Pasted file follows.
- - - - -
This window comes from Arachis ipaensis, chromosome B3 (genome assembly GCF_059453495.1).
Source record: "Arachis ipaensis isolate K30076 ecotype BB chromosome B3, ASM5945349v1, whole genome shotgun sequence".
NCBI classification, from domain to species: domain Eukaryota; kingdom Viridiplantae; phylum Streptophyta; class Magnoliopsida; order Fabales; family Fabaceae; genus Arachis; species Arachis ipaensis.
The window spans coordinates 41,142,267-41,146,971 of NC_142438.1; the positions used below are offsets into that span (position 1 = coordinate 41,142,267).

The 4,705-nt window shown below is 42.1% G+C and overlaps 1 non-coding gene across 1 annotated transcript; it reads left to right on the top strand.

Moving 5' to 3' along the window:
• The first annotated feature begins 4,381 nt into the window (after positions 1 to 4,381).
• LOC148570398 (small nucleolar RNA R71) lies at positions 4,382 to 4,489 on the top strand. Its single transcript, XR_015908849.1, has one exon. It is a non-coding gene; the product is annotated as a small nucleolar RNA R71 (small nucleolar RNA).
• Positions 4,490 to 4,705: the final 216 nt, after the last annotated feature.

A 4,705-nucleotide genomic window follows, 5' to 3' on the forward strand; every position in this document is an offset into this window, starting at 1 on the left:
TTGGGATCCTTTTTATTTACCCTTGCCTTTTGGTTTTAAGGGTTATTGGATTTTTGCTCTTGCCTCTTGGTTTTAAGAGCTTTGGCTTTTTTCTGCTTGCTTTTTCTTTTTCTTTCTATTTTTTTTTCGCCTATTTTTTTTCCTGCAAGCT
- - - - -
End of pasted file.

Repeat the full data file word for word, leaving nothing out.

This window comes from Arachis ipaensis, chromosome B3 (genome assembly GCF_059453495.1).
Source record: "Arachis ipaensis isolate K30076 ecotype BB chromosome B3, ASM5945349v1, whole genome shotgun sequence".
NCBI classification, from domain to species: domain Eukaryota; kingdom Viridiplantae; phylum Streptophyta; class Magnoliopsida; order Fabales; family Fabaceae; genus Arachis; species Arachis ipaensis.
The window spans coordinates 41,142,267-41,146,971 of NC_142438.1; the positions used below are offsets into that span (position 1 = coordinate 41,142,267).

The 4,705-nt window shown below is 42.1% G+C and overlaps 1 non-coding gene across 1 annotated transcript; it reads left to right on the top strand.

Moving 5' to 3' along the window:
• The first annotated feature begins 4,381 nt into the window (after positions 1 to 4,381).
• LOC148570398 (small nucleolar RNA R71) lies at positions 4,382 to 4,489 on the top strand. Its single transcript, XR_015908849.1, has one exon. It is a non-coding gene; the product is annotated as a small nucleolar RNA R71 (small nucleolar RNA).
• Positions 4,490 to 4,705: the final 216 nt, after the last annotated feature.

A 4,705-nucleotide genomic window follows, 5' to 3' on the forward strand; every position in this document is an offset into this window, starting at 1 on the left:
TTGGGATCCTTTTTATTTACCCTTGCCTTTTGGTTTTAAGGGTTATTGGATTTTTGCTCTTGCCTCTTGGTTTTAAGAGCTTTGGCTTTTTTCTGCTTGCTTTTTCTTTTTCTTTCTATTTTTTTTTCGCCTATTTTTTTTCCTGCAAGCT